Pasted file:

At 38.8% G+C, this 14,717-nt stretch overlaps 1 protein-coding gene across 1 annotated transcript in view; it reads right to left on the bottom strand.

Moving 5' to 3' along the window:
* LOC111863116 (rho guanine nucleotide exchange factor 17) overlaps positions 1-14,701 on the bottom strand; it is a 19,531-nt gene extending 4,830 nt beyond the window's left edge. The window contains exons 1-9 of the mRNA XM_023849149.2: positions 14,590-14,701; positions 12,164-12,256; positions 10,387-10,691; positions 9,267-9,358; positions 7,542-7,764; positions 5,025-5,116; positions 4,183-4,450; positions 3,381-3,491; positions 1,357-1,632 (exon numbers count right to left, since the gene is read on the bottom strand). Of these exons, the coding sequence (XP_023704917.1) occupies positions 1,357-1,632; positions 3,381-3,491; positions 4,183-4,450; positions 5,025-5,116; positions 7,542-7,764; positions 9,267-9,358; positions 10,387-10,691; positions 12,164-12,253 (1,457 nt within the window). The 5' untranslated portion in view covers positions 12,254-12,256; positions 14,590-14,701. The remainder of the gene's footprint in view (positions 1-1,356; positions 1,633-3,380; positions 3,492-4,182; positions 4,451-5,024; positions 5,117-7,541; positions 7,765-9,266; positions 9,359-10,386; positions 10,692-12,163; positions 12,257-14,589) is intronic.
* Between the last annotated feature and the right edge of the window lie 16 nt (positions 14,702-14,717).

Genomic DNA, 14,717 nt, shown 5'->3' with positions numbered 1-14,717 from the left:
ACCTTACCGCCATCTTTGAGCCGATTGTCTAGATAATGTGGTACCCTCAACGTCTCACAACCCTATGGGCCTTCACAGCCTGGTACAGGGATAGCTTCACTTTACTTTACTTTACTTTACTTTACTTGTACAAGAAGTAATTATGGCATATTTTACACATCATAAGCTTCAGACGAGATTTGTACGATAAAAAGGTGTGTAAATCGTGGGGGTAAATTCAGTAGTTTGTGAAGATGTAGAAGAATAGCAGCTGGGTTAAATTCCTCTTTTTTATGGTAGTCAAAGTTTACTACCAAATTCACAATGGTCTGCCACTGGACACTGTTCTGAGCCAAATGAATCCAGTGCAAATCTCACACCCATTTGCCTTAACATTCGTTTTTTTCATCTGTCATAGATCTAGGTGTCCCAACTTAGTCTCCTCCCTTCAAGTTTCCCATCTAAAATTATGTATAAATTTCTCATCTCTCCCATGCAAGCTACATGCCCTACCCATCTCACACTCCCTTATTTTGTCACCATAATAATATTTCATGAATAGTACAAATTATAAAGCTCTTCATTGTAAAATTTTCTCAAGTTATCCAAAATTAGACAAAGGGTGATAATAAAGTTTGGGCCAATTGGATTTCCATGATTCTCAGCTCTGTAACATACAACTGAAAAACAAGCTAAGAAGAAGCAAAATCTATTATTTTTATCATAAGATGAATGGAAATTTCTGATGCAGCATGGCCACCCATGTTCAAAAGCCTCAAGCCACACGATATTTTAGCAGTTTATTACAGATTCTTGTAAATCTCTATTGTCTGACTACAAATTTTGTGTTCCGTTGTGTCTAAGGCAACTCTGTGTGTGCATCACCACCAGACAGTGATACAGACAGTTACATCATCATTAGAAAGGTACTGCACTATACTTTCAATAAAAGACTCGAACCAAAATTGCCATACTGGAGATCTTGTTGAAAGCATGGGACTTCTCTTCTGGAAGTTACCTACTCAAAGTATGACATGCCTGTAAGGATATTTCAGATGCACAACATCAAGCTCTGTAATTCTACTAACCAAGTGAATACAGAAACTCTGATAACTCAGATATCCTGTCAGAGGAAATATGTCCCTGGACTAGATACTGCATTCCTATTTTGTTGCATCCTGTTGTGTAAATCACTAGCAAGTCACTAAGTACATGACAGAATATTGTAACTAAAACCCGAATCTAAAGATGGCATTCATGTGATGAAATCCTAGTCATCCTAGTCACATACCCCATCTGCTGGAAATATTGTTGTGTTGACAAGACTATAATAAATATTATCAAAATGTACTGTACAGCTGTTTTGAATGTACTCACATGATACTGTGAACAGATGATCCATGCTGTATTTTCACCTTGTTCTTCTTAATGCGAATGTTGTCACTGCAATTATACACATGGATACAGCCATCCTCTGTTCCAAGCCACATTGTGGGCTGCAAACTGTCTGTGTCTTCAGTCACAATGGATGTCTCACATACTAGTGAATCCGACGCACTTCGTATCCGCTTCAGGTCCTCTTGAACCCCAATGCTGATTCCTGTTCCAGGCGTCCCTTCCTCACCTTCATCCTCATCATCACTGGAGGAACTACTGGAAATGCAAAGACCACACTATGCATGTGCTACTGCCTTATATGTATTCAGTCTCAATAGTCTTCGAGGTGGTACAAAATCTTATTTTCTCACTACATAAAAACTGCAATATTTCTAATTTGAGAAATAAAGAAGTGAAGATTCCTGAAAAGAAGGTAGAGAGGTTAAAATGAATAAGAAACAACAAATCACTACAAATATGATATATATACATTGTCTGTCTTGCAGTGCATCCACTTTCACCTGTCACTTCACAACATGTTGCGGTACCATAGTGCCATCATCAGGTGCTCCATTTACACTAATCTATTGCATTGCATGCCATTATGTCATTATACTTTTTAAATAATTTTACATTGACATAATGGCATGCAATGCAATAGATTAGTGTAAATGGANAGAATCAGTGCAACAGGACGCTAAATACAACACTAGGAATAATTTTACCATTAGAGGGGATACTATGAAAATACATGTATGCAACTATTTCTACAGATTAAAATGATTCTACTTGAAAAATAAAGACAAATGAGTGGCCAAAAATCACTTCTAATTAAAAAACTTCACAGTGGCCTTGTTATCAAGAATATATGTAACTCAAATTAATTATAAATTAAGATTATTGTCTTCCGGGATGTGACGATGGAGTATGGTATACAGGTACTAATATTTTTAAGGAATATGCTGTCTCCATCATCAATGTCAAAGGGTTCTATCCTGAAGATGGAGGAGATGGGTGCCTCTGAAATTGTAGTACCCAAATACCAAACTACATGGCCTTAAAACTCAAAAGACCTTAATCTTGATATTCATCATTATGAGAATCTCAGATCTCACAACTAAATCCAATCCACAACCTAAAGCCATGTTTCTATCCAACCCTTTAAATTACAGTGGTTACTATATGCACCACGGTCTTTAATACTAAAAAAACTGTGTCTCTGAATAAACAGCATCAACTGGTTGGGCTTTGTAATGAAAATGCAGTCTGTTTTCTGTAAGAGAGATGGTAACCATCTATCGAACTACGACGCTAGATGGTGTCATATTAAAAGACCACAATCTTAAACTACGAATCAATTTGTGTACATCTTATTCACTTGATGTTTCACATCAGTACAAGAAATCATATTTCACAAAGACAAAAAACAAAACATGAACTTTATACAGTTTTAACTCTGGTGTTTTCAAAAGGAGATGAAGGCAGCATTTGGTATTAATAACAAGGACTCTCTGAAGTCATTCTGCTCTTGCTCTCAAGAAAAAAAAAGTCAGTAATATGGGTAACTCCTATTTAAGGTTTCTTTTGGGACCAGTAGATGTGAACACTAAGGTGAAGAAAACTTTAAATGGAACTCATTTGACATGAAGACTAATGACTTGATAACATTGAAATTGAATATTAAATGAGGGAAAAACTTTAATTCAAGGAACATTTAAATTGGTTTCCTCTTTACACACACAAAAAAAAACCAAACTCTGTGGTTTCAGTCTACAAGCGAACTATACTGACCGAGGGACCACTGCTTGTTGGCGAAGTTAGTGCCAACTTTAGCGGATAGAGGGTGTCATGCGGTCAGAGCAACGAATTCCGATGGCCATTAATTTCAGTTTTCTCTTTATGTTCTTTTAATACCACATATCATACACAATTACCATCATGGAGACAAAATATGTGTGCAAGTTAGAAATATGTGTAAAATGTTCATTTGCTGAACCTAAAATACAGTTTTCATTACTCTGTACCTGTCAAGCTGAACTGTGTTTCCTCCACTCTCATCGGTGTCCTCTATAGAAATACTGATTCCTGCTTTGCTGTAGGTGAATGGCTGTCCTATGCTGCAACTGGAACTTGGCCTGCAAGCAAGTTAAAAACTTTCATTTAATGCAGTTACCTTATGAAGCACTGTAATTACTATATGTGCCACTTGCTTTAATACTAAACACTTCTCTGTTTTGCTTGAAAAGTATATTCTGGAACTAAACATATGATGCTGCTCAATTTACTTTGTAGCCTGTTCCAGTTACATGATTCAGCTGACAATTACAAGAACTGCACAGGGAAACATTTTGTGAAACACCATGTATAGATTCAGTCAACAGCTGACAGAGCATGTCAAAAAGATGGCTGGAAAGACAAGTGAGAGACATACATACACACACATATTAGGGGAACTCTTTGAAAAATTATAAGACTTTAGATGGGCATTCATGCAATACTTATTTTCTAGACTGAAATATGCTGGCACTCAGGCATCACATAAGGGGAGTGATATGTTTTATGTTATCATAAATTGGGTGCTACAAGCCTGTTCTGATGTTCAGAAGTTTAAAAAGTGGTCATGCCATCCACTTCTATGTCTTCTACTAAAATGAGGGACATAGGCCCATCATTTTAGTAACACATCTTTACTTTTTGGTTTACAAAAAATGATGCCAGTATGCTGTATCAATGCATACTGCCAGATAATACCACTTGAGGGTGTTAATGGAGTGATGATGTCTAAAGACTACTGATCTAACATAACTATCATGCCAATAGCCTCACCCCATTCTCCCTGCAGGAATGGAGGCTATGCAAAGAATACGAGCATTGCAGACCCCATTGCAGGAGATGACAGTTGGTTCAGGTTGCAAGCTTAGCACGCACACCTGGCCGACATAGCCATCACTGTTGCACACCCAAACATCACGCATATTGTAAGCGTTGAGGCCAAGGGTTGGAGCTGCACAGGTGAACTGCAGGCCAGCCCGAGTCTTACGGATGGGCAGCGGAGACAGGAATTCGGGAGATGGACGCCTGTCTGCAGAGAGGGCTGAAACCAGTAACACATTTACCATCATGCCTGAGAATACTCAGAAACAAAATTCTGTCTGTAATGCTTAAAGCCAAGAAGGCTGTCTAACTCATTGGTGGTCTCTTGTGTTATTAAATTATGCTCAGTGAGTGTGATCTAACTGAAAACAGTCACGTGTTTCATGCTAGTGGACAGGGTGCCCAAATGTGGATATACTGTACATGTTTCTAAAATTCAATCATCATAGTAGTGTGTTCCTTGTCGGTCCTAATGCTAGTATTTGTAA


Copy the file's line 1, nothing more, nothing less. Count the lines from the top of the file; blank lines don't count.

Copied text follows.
At 38.8% G+C, this 14,717-nt stretch overlaps 1 protein-coding gene across 1 annotated transcript in view; it reads right to left on the bottom strand.